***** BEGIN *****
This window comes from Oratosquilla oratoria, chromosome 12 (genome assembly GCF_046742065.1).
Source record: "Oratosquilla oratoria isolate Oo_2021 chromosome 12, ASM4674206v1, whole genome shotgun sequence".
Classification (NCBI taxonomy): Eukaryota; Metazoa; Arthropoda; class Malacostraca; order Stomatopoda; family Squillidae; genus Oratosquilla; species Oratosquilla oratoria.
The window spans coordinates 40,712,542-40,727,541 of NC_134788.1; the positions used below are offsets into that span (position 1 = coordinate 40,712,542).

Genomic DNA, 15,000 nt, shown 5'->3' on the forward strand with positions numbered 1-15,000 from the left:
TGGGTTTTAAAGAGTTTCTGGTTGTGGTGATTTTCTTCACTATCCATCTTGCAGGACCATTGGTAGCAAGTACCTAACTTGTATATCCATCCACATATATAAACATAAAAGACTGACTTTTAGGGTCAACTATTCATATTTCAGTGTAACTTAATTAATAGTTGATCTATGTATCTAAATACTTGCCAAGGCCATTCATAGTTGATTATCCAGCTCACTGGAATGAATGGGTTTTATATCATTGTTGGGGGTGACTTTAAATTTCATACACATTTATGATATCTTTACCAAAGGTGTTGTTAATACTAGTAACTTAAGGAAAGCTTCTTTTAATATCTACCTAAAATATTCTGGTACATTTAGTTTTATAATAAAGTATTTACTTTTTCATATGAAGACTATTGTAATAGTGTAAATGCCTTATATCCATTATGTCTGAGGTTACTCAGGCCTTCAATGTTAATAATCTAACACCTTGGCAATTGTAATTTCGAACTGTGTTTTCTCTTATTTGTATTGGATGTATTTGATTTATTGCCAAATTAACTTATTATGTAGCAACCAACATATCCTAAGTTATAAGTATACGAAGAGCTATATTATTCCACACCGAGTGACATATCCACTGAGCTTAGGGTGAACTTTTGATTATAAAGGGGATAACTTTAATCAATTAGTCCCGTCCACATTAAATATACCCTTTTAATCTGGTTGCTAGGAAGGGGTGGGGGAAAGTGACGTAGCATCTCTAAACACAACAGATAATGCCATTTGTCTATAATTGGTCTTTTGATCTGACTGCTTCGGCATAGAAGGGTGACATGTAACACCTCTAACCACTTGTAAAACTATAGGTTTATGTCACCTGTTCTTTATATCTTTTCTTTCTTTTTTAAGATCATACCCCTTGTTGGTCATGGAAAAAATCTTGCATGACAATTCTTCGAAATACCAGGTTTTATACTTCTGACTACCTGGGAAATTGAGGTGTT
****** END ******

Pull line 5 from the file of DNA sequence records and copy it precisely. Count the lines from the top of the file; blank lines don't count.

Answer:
Genomic DNA, 15,000 nt, shown 5'->3' on the forward strand with positions numbered 1-15,000 from the left: